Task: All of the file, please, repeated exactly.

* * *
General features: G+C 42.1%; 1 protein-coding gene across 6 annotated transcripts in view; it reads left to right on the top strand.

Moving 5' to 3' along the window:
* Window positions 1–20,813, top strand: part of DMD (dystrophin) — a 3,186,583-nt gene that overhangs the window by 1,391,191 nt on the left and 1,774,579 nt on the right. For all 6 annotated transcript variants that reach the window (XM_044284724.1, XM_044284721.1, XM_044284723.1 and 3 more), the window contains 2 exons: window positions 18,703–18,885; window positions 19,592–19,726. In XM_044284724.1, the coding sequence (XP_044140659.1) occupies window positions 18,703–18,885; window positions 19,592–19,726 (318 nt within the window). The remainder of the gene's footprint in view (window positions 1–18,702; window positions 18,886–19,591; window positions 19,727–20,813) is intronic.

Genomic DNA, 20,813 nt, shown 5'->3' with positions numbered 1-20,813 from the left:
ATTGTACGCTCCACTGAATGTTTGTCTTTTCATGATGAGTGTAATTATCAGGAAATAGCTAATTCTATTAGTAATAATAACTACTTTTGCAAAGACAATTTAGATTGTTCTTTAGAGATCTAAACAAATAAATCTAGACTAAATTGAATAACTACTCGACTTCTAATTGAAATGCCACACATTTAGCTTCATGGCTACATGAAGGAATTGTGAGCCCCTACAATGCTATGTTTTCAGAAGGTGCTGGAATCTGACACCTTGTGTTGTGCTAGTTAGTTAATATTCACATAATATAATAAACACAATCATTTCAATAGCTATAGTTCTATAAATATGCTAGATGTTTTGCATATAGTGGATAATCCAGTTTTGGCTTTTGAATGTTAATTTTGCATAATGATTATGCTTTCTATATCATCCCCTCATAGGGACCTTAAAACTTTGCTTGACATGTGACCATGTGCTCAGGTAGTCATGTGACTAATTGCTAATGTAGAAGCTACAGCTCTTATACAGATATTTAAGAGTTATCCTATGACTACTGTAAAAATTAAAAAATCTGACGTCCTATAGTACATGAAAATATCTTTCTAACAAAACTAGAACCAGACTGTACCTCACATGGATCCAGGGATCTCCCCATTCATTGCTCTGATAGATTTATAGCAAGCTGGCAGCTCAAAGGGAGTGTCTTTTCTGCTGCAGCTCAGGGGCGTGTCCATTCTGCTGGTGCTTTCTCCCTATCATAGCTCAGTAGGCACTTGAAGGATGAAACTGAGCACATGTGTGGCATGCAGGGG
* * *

General features: G+C 42.1%; 1 protein-coding gene across 6 annotated transcripts in view; it reads left to right on the top strand.

Moving 5' to 3' along the window:
* Window positions 1–20,813, top strand: part of DMD (dystrophin) — a 3,186,583-nt gene that overhangs the window by 1,391,191 nt on the left and 1,774,579 nt on the right. For all 6 annotated transcript variants that reach the window (XM_044284724.1, XM_044284721.1, XM_044284723.1 and 3 more), the window contains 2 exons: window positions 18,703–18,885; window positions 19,592–19,726. In XM_044284724.1, the coding sequence (XP_044140659.1) occupies window positions 18,703–18,885; window positions 19,592–19,726 (318 nt within the window). The remainder of the gene's footprint in view (window positions 1–18,702; window positions 18,886–19,591; window positions 19,727–20,813) is intronic.

Genomic DNA, 20,813 nt, shown 5'->3' with positions numbered 1-20,813 from the left:
ATTGTACGCTCCACTGAATGTTTGTCTTTTCATGATGAGTGTAATTATCAGGAAATAGCTAATTCTATTAGTAATAATAACTACTTTTGCAAAGACAATTTAGATTGTTCTTTAGAGATCTAAACAAATAAATCTAGACTAAATTGAATAACTACTCGACTTCTAATTGAAATGCCACACATTTAGCTTCATGGCTACATGAAGGAATTGTGAGCCCCTACAATGCTATGTTTTCAGAAGGTGCTGGAATCTGACACCTTGTGTTGTGCTAGTTAGTTAATATTCACATAATATAATAAACACAATCATTTCAATAGCTATAGTTCTATAAATATGCTAGATGTTTTGCATATAGTGGATAATCCAGTTTTGGCTTTTGAATGTTAATTTTGCATAATGATTATGCTTTCTATATCATCCCCTCATAGGGACCTTAAAACTTTGCTTGACATGTGACCATGTGCTCAGGTAGTCATGTGACTAATTGCTAATGTAGAAGCTACAGCTCTTATACAGATATTTAAGAGTTATCCTATGACTACTGTAAAAATTAAAAAATCTGACGTCCTATAGTACATGAAAATATCTTTCTAACAAAACTAGAACCAGACTGTACCTCACATGGATCCAGGGATCTCCCCATTCATTGCTCTGATAGATTTATAGCAAGCTGGCAGCTCAAAGGGAGTGTCTTTTCTGCTGCAGCTCAGGGGCGTGTCCATTCTGCTGGTGCTTTCTCCCTATCATAGCTCAGTAGGCACTTGAAGGATGAAACTGAGCACATGTGTGGCATGCAGGGG